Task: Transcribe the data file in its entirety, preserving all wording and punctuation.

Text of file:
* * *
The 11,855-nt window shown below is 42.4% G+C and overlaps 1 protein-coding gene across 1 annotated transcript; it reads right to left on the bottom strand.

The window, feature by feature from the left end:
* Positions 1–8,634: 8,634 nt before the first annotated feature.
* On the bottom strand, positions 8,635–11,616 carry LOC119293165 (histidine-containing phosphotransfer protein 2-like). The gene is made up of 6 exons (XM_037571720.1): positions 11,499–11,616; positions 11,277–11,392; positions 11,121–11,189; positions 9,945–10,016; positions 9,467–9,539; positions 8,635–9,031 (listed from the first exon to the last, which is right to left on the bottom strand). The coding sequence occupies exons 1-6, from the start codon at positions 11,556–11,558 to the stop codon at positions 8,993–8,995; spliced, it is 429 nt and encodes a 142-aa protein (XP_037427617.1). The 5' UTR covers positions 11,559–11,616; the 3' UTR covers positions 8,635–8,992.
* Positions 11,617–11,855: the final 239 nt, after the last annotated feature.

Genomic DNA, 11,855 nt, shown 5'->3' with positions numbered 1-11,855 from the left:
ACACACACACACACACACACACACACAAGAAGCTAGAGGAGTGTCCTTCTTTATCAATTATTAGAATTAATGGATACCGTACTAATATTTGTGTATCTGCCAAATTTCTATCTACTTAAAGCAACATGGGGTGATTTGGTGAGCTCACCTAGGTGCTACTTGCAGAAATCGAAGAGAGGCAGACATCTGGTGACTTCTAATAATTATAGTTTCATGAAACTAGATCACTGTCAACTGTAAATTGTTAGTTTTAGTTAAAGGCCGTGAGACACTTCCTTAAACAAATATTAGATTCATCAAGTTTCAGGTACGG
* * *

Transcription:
The 11,855-nt window shown below is 42.4% G+C and overlaps 1 protein-coding gene across 1 annotated transcript; it reads right to left on the bottom strand.

The window, feature by feature from the left end:
* Positions 1–8,634: 8,634 nt before the first annotated feature.
* On the bottom strand, positions 8,635–11,616 carry LOC119293165 (histidine-containing phosphotransfer protein 2-like). The gene is made up of 6 exons (XM_037571720.1): positions 11,499–11,616; positions 11,277–11,392; positions 11,121–11,189; positions 9,945–10,016; positions 9,467–9,539; positions 8,635–9,031 (listed from the first exon to the last, which is right to left on the bottom strand). The coding sequence occupies exons 1-6, from the start codon at positions 11,556–11,558 to the stop codon at positions 8,993–8,995; spliced, it is 429 nt and encodes a 142-aa protein (XP_037427617.1). The 5' UTR covers positions 11,559–11,616; the 3' UTR covers positions 8,635–8,992.
* Positions 11,617–11,855: the final 239 nt, after the last annotated feature.

Genomic DNA, 11,855 nt, shown 5'->3' with positions numbered 1-11,855 from the left:
ACACACACACACACACACACACACACAAGAAGCTAGAGGAGTGTCCTTCTTTATCAATTATTAGAATTAATGGATACCGTACTAATATTTGTGTATCTGCCAAATTTCTATCTACTTAAAGCAACATGGGGTGATTTGGTGAGCTCACCTAGGTGCTACTTGCAGAAATCGAAGAGAGGCAGACATCTGGTGACTTCTAATAATTATAGTTTCATGAAACTAGATCACTGTCAACTGTAAATTGTTAGTTTTAGTTAAAGGCCGTGAGACACTTCCTTAAACAAATATTAGATTCATCAAGTTTCAGGTACGG